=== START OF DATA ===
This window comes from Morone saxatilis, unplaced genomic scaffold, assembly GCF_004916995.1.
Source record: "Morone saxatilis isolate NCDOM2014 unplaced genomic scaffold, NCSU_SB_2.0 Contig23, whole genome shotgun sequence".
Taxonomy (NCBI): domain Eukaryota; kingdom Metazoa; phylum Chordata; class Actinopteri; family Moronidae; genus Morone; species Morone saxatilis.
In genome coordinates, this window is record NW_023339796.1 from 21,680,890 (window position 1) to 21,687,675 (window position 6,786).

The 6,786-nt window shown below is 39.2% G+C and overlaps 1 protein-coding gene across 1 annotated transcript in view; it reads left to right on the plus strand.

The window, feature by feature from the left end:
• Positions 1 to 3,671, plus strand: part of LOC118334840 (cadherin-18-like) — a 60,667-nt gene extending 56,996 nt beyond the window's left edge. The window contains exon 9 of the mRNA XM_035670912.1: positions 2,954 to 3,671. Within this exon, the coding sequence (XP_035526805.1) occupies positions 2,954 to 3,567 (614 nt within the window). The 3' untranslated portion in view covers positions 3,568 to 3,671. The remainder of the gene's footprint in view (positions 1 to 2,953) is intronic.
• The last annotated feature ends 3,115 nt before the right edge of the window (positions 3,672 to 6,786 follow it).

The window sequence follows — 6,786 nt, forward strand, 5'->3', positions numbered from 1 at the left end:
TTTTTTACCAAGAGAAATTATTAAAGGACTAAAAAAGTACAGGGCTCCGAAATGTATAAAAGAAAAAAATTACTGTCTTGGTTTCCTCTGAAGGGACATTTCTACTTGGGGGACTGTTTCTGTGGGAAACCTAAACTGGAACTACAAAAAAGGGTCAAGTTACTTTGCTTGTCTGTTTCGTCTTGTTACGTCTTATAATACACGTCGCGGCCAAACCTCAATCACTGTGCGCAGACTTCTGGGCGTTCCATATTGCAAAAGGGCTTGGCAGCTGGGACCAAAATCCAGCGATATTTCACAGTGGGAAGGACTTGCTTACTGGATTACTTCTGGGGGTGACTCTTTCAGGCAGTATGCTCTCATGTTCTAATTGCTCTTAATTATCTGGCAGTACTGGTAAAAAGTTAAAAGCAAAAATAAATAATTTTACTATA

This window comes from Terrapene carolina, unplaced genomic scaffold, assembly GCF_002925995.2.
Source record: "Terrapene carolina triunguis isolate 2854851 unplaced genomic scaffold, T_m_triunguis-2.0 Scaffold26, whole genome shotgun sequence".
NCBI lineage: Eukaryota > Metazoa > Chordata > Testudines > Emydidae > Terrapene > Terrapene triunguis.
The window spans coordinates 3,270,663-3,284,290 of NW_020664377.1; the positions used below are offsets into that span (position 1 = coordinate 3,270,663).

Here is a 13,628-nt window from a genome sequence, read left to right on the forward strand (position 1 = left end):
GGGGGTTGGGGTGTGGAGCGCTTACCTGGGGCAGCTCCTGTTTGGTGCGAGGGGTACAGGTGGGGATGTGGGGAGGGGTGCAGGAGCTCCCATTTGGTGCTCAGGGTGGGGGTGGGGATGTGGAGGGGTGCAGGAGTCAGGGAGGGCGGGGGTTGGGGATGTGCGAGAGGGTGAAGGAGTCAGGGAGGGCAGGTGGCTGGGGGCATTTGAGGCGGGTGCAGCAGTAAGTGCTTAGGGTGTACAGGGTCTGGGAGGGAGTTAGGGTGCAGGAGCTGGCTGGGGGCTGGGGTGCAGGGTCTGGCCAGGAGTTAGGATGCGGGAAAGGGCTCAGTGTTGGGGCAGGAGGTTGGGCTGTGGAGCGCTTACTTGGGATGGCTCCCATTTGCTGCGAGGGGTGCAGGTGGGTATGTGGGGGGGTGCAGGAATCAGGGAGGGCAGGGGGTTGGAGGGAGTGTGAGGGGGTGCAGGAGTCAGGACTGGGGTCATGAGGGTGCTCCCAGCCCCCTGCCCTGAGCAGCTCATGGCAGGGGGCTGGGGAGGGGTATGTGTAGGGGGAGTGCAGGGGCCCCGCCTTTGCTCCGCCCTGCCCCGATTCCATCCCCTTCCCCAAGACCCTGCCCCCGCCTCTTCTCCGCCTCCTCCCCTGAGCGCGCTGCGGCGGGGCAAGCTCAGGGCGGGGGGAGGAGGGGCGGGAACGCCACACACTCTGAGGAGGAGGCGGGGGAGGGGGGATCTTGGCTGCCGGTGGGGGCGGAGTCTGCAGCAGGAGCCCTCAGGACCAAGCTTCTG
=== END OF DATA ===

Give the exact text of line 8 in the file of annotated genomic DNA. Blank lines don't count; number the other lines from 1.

• The last annotated feature ends 3,115 nt before the right edge of the window (positions 3,672 to 6,786 follow it).